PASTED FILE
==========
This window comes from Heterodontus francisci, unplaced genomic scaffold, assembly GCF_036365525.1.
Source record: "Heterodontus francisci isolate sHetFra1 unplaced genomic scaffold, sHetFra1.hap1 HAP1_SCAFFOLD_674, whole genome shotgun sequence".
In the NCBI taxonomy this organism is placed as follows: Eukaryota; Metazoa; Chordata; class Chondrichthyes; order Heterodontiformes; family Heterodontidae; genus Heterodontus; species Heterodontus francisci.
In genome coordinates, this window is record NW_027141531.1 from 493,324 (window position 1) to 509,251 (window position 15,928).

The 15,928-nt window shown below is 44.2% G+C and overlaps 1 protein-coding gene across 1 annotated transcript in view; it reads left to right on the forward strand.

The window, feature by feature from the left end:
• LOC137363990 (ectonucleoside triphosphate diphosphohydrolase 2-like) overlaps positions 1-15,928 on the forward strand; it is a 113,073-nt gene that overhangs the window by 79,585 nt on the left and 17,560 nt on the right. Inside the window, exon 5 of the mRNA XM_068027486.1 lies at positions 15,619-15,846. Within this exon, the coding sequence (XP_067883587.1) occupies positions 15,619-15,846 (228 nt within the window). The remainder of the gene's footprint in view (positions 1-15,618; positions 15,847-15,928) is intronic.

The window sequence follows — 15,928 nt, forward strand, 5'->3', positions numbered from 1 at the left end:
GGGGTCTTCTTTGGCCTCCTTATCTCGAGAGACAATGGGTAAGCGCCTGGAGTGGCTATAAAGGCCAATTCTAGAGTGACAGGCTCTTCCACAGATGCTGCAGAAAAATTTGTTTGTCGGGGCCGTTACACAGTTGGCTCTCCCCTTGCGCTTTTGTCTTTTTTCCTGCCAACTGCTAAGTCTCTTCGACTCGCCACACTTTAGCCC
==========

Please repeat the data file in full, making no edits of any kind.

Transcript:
This window comes from Heterodontus francisci, unplaced genomic scaffold, assembly GCF_036365525.1.
Source record: "Heterodontus francisci isolate sHetFra1 unplaced genomic scaffold, sHetFra1.hap1 HAP1_SCAFFOLD_674, whole genome shotgun sequence".
In the NCBI taxonomy this organism is placed as follows: Eukaryota; Metazoa; Chordata; class Chondrichthyes; order Heterodontiformes; family Heterodontidae; genus Heterodontus; species Heterodontus francisci.
In genome coordinates, this window is record NW_027141531.1 from 493,324 (window position 1) to 509,251 (window position 15,928).

The 15,928-nt window shown below is 44.2% G+C and overlaps 1 protein-coding gene across 1 annotated transcript in view; it reads left to right on the forward strand.

The window, feature by feature from the left end:
• LOC137363990 (ectonucleoside triphosphate diphosphohydrolase 2-like) overlaps positions 1-15,928 on the forward strand; it is a 113,073-nt gene that overhangs the window by 79,585 nt on the left and 17,560 nt on the right. Inside the window, exon 5 of the mRNA XM_068027486.1 lies at positions 15,619-15,846. Within this exon, the coding sequence (XP_067883587.1) occupies positions 15,619-15,846 (228 nt within the window). The remainder of the gene's footprint in view (positions 1-15,618; positions 15,847-15,928) is intronic.

The window sequence follows — 15,928 nt, forward strand, 5'->3', positions numbered from 1 at the left end:
GGGGTCTTCTTTGGCCTCCTTATCTCGAGAGACAATGGGTAAGCGCCTGGAGTGGCTATAAAGGCCAATTCTAGAGTGACAGGCTCTTCCACAGATGCTGCAGAAAAATTTGTTTGTCGGGGCCGTTACACAGTTGGCTCTCCCCTTGCGCTTTTGTCTTTTTTCCTGCCAACTGCTAAGTCTCTTCGACTCGCCACACTTTAGCCC